Get the Facts About Autism
Reform It Now works to teach those in the legal professions about ASD; our paramount goal is to spread awareness of ASD. Reform It Now works to disseminate information and provide education concerning autism to lawyers, judges and others in our court systems, as well as those working in our prisons and police. Here we present some basic facts to highlight the most critical information about ASD.
- Autism is a generic term for Autism Spectrum Disorders (ASD) which are genetic neurological disorders. Those with ASD have severely impaired social, communicative and cognitive functions. Autism has been part of human history since the dawn of mankind.
- Individuals with ASD suffer from cognitive impairments, though some have typical or above average IQs.
- Typical ASD behaviors include stereotyped actions (hand flapping, body rocking), insistence on sameness, resistance to change and, in some cases, aggression or self-injury. A very high percentage of those with ASD threaten to, and do commit suicide.
- Approximately 30- to 50-percent of people with autism experience seizures. These seizures may be prompted by visual, audio or other stimuli. A witness on the stand in court, for example, may experience a seizure brought on by fast-paced questioning.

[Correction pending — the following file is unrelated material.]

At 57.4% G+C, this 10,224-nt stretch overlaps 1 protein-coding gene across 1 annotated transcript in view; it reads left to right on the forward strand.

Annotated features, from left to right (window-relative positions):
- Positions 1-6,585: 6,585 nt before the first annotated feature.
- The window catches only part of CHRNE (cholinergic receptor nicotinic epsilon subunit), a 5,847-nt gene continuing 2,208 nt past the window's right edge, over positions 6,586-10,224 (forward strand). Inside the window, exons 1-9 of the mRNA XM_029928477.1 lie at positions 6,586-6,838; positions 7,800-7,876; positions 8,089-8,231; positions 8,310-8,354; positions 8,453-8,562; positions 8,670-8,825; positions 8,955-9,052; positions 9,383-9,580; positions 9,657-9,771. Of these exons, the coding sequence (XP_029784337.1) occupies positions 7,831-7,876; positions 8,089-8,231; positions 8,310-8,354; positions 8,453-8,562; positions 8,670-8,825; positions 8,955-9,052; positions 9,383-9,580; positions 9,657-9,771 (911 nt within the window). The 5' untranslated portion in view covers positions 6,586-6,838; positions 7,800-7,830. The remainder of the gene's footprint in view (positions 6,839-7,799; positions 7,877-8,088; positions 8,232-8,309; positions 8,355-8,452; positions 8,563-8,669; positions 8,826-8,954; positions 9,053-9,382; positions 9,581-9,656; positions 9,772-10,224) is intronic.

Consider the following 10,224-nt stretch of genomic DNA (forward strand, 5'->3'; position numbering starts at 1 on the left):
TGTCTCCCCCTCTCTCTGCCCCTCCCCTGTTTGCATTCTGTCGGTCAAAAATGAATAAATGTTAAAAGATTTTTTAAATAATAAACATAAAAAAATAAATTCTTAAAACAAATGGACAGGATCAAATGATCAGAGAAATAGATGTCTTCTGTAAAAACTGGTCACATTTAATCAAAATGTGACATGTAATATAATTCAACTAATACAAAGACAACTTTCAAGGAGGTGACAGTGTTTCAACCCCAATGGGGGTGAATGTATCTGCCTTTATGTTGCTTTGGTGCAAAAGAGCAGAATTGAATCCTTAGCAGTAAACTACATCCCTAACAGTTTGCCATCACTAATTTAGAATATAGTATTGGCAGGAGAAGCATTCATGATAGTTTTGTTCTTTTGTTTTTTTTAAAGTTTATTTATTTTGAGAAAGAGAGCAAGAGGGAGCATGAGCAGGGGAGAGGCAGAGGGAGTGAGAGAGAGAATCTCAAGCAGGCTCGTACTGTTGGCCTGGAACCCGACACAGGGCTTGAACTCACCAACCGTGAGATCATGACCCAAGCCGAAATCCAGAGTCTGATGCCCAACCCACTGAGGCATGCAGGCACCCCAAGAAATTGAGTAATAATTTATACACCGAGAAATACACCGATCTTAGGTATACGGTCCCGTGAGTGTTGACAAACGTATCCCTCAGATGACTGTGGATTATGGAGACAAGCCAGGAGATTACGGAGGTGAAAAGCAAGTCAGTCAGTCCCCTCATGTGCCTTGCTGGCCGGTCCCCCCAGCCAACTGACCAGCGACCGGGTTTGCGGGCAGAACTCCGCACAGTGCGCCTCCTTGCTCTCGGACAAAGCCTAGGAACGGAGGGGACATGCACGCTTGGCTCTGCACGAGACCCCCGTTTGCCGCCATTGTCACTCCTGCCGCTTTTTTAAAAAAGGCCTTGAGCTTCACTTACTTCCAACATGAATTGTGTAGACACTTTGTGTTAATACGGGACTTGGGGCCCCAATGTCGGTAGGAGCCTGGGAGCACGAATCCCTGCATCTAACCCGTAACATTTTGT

- Autism was originally believed to be a form of schizophrenia brought on by a traumatic experience or bad parenting. This is not the case. Persons with autism were, for many centuries, institutionalized under horrific conditions; that is no longer the case, with only the most severe cases requiring institutional care.
- The Centers for Disease Control and Prevention’s Autism and Developmental Disabilities Monitoring Network determined in 2014 that approximately 1 in 68 children (1 in 42 for boys, and 1 in 189 for girls) is diagnosed with an autism spectrum disorder in the United States.
- In New Jersey, where Reform It Now is based, the prevalence rate is 1 in 45 (1 in 28 boys). This extremely high rate is the highest in the Nation and may be reflective of vastly improved testing.